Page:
On the list of surprising things to find in your basement, a vast underground city dating back centuries is probably high on the list.
But that’s exactly what one man discovered in 1963 after taking a sledgehammer to the wall of his cellar in Nevşehir Province in Turkey.
The man – who has stayed anonymous in subsequent reports – found a tunnel lurking behind the wall during a bit of home renovation. The tunnel led to another one, and then another behind that.
He had unwittingly located the entrance to a huge underground city called Derinkuyu.
The subterranean warren had been abandoned for centuries and was eventually found to be 18 stories deep and capable of housing up to 20,000 residents.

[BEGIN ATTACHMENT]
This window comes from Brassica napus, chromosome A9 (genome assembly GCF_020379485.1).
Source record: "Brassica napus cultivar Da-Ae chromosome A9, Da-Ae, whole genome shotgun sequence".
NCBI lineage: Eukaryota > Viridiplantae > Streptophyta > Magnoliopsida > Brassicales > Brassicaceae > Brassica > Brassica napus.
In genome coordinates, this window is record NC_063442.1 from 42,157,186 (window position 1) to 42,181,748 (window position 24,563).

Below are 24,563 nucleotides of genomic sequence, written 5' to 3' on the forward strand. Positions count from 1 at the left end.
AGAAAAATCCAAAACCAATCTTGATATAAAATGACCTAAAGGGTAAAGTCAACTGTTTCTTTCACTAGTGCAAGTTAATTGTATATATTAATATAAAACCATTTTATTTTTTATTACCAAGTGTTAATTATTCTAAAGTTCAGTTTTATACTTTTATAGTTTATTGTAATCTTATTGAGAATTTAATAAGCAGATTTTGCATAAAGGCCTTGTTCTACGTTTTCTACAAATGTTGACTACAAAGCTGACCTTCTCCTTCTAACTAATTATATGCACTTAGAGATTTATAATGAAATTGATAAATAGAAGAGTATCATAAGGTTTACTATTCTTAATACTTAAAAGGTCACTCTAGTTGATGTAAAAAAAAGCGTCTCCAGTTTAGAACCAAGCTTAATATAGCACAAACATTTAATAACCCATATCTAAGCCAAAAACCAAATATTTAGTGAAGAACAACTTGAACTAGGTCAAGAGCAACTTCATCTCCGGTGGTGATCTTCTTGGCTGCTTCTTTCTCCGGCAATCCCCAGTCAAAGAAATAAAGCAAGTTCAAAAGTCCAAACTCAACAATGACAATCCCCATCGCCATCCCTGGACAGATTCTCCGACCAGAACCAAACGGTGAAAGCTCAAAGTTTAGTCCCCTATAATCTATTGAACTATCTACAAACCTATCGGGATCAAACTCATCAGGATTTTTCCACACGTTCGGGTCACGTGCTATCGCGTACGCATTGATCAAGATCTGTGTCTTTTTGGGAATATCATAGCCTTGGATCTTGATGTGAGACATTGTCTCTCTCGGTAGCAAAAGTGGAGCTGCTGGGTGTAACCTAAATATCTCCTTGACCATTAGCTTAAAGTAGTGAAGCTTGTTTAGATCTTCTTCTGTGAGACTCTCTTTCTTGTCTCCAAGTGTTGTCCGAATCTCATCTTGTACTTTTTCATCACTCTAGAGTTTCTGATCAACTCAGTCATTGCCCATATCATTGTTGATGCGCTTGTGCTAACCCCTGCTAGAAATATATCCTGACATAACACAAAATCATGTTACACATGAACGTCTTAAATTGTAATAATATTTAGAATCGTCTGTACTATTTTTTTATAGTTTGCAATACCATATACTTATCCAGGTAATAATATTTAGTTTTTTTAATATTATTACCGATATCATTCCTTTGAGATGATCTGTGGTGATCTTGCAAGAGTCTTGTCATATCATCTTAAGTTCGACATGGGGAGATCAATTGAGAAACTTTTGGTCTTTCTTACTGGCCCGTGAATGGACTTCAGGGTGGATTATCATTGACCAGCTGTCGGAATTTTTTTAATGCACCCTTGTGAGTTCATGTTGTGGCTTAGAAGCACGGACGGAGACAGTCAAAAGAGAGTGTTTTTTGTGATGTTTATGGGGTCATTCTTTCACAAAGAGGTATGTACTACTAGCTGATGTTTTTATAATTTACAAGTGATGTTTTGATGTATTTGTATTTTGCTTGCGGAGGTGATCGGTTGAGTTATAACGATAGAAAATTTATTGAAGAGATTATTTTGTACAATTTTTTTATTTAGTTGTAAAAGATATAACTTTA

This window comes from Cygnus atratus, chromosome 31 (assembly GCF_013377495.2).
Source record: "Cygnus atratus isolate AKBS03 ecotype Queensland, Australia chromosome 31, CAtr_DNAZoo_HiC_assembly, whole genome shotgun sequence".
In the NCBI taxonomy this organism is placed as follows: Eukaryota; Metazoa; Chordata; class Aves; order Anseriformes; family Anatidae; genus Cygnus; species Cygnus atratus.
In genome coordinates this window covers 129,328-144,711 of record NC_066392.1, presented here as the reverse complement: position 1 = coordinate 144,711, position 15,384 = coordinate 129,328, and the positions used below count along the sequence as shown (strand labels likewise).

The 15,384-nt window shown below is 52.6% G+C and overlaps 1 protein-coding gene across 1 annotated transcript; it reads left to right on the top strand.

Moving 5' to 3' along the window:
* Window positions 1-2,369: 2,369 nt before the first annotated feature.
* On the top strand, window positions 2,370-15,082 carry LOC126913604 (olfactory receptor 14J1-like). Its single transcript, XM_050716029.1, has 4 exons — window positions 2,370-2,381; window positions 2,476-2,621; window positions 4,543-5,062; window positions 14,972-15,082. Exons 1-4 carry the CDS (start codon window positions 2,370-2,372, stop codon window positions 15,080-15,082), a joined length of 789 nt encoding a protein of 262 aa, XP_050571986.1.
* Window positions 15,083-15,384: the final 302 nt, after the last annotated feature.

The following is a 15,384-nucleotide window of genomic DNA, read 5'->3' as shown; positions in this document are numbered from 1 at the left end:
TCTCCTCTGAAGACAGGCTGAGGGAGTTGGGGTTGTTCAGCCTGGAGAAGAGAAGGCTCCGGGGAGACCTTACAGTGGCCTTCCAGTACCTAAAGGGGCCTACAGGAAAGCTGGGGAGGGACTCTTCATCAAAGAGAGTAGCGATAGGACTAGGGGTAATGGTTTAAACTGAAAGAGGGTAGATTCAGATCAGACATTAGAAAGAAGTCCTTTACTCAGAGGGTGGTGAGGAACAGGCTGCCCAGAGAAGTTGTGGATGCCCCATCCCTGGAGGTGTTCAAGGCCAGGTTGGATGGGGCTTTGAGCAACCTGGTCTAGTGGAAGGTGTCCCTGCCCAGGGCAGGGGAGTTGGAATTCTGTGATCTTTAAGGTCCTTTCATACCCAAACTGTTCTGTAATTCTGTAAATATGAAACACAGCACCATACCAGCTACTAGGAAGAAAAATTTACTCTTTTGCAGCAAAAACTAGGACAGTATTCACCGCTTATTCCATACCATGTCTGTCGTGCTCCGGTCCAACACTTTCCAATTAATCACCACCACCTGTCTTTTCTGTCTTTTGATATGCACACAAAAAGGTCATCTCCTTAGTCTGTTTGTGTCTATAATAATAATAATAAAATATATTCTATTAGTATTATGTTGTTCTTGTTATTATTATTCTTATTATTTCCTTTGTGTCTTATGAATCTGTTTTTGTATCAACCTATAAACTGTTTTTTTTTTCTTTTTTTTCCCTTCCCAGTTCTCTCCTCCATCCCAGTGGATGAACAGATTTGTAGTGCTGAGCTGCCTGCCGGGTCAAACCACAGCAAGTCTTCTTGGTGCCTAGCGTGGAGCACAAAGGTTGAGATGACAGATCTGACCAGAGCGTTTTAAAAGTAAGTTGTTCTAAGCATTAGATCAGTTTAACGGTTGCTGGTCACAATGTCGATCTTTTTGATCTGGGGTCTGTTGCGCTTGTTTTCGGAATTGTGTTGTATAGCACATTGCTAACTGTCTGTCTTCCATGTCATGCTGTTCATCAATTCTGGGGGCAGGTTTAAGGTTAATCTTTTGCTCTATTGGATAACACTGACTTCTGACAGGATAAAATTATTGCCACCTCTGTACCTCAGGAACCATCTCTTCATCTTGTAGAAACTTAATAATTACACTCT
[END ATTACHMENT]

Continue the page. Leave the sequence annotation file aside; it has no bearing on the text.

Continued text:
There were chapels, schools and even stables down there.
According to archaeologists at the Turkish Department of Culture, Derinkuyu was carved into the volcanic rock and became a sort of man-made ant colony. The experts believe it was crafted between the 7th and 8th century BCE by the Phrygians, an ancient Indo-European culture.
It reached its peak in the Byzantine period (about 395 CE to 1453 CE), and extended to include wells and water channels. While early uses for the underground complex were likely storage, it grew to the size it was for the purposes of defence.
According to records, different people sheltered in the city over centuries.
Early Christians lived there, fleeing persecutions from the Romans and Muslims used it to hide during the Arab-Byzantine wars between the 7th and 11th centuries.
Derinkuyu is now open to the public to visit, although only 10% of the city is accessible.